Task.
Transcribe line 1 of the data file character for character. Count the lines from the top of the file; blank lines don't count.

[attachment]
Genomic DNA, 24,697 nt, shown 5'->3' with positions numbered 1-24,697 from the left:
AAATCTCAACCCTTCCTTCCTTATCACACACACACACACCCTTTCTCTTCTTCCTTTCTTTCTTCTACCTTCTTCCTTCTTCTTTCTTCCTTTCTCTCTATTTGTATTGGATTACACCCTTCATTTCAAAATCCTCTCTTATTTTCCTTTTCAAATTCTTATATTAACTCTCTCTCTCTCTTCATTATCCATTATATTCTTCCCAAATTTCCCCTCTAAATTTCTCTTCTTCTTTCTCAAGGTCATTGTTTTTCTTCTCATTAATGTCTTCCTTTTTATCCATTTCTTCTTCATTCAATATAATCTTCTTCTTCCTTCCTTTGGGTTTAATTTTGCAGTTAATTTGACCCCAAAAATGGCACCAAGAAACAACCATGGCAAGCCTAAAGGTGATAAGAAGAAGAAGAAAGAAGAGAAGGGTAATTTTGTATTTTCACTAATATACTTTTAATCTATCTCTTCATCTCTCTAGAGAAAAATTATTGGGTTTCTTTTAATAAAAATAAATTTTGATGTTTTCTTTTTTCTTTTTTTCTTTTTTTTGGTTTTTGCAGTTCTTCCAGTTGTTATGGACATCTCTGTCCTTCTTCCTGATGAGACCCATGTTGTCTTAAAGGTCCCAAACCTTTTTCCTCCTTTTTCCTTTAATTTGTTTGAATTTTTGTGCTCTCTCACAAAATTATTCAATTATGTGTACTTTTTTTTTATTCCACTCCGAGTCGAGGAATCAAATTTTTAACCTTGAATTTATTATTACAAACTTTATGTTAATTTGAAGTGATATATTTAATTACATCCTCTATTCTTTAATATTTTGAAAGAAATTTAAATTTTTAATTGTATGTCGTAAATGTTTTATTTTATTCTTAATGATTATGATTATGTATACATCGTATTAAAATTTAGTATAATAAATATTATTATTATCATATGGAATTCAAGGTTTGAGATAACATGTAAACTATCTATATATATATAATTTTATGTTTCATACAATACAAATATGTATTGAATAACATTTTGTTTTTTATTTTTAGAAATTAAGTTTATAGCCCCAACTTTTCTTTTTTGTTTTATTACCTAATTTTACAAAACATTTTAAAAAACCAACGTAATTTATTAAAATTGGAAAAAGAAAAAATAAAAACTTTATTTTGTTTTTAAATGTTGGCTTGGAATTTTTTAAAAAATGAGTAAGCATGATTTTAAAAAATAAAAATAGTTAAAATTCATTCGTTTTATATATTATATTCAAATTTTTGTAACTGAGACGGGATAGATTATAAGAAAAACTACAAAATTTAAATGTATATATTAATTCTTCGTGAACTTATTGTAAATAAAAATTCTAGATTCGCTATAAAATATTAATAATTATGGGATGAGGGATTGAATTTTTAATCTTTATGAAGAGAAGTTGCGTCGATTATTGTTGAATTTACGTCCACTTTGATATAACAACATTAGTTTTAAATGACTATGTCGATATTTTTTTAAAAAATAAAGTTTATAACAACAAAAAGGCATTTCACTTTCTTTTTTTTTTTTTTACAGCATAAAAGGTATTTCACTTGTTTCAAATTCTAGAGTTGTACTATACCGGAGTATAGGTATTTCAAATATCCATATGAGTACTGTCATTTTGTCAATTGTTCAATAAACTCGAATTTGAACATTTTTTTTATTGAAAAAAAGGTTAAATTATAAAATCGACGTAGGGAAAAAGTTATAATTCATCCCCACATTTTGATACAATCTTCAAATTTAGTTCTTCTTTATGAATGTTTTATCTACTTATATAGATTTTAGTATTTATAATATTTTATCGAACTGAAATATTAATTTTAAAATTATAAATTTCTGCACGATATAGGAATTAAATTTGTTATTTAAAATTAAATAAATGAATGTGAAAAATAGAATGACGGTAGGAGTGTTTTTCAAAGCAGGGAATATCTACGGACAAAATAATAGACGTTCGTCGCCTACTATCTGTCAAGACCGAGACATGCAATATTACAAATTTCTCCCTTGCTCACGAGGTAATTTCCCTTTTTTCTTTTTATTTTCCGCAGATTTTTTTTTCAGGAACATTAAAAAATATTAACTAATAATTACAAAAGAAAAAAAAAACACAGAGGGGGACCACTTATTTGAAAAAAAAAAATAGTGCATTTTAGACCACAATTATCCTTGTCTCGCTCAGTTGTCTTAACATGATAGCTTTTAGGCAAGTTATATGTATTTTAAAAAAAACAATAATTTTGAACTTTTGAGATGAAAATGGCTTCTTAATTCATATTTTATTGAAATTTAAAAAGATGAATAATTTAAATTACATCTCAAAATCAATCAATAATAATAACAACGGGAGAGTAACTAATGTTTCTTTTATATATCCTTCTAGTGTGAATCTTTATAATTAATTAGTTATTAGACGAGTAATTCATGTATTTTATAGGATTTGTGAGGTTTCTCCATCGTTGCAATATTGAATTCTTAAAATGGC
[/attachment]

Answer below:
Genomic DNA, 24,697 nt, shown 5'->3' with positions numbered 1-24,697 from the left: